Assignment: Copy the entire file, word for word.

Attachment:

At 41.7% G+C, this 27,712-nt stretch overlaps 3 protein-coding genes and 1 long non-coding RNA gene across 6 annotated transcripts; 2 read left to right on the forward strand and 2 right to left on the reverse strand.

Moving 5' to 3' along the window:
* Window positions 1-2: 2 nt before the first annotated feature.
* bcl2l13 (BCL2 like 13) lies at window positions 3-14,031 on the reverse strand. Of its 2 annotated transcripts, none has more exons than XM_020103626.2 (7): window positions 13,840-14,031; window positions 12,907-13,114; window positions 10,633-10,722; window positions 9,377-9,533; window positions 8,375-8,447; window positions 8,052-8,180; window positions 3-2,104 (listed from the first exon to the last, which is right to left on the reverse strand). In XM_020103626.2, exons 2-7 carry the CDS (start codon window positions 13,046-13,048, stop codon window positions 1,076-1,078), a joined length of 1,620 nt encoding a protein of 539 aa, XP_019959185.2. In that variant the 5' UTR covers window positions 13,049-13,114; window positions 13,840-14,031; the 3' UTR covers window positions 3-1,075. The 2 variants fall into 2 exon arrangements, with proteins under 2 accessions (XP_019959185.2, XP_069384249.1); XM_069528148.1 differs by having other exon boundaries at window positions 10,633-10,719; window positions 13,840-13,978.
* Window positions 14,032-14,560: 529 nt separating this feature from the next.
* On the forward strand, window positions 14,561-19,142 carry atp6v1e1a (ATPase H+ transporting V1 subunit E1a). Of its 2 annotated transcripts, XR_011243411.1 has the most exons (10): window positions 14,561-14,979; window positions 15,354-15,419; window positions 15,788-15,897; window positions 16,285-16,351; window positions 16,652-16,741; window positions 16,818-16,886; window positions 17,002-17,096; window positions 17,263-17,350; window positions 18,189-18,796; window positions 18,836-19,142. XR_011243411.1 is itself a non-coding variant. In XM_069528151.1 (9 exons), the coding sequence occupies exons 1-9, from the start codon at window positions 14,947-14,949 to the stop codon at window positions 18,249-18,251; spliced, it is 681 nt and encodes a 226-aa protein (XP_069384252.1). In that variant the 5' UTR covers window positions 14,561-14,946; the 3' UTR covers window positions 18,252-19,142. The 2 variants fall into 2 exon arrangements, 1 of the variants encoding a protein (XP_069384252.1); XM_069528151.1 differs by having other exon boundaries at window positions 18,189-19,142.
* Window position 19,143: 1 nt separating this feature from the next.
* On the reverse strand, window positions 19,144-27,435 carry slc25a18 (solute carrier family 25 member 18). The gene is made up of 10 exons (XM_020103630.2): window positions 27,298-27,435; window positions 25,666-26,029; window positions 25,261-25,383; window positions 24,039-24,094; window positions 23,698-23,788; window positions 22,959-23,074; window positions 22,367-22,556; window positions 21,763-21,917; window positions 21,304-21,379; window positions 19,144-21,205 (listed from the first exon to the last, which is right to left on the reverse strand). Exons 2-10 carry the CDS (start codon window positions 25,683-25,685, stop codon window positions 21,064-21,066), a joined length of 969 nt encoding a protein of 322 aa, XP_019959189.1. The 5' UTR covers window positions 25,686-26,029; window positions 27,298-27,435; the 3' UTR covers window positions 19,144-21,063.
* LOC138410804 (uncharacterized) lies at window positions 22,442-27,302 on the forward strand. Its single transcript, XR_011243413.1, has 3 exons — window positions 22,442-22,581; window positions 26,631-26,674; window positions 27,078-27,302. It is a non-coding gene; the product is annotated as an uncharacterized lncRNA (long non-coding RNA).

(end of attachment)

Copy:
At 41.7% G+C, this 27,712-nt stretch overlaps 3 protein-coding genes and 1 long non-coding RNA gene across 6 annotated transcripts; 2 read left to right on the forward strand and 2 right to left on the reverse strand.

Moving 5' to 3' along the window:
* Window positions 1-2: 2 nt before the first annotated feature.
* bcl2l13 (BCL2 like 13) lies at window positions 3-14,031 on the reverse strand. Of its 2 annotated transcripts, none has more exons than XM_020103626.2 (7): window positions 13,840-14,031; window positions 12,907-13,114; window positions 10,633-10,722; window positions 9,377-9,533; window positions 8,375-8,447; window positions 8,052-8,180; window positions 3-2,104 (listed from the first exon to the last, which is right to left on the reverse strand). In XM_020103626.2, exons 2-7 carry the CDS (start codon window positions 13,046-13,048, stop codon window positions 1,076-1,078), a joined length of 1,620 nt encoding a protein of 539 aa, XP_019959185.2. In that variant the 5' UTR covers window positions 13,049-13,114; window positions 13,840-14,031; the 3' UTR covers window positions 3-1,075. The 2 variants fall into 2 exon arrangements, with proteins under 2 accessions (XP_019959185.2, XP_069384249.1); XM_069528148.1 differs by having other exon boundaries at window positions 10,633-10,719; window positions 13,840-13,978.
* Window positions 14,032-14,560: 529 nt separating this feature from the next.
* On the forward strand, window positions 14,561-19,142 carry atp6v1e1a (ATPase H+ transporting V1 subunit E1a). Of its 2 annotated transcripts, XR_011243411.1 has the most exons (10): window positions 14,561-14,979; window positions 15,354-15,419; window positions 15,788-15,897; window positions 16,285-16,351; window positions 16,652-16,741; window positions 16,818-16,886; window positions 17,002-17,096; window positions 17,263-17,350; window positions 18,189-18,796; window positions 18,836-19,142. XR_011243411.1 is itself a non-coding variant. In XM_069528151.1 (9 exons), the coding sequence occupies exons 1-9, from the start codon at window positions 14,947-14,949 to the stop codon at window positions 18,249-18,251; spliced, it is 681 nt and encodes a 226-aa protein (XP_069384252.1). In that variant the 5' UTR covers window positions 14,561-14,946; the 3' UTR covers window positions 18,252-19,142. The 2 variants fall into 2 exon arrangements, 1 of the variants encoding a protein (XP_069384252.1); XM_069528151.1 differs by having other exon boundaries at window positions 18,189-19,142.
* Window position 19,143: 1 nt separating this feature from the next.
* On the reverse strand, window positions 19,144-27,435 carry slc25a18 (solute carrier family 25 member 18). The gene is made up of 10 exons (XM_020103630.2): window positions 27,298-27,435; window positions 25,666-26,029; window positions 25,261-25,383; window positions 24,039-24,094; window positions 23,698-23,788; window positions 22,959-23,074; window positions 22,367-22,556; window positions 21,763-21,917; window positions 21,304-21,379; window positions 19,144-21,205 (listed from the first exon to the last, which is right to left on the reverse strand). Exons 2-10 carry the CDS (start codon window positions 25,683-25,685, stop codon window positions 21,064-21,066), a joined length of 969 nt encoding a protein of 322 aa, XP_019959189.1. The 5' UTR covers window positions 25,686-26,029; window positions 27,298-27,435; the 3' UTR covers window positions 19,144-21,063.
* LOC138410804 (uncharacterized) lies at window positions 22,442-27,302 on the forward strand. Its single transcript, XR_011243413.1, has 3 exons — window positions 22,442-22,581; window positions 26,631-26,674; window positions 27,078-27,302. It is a non-coding gene; the product is annotated as an uncharacterized lncRNA (long non-coding RNA).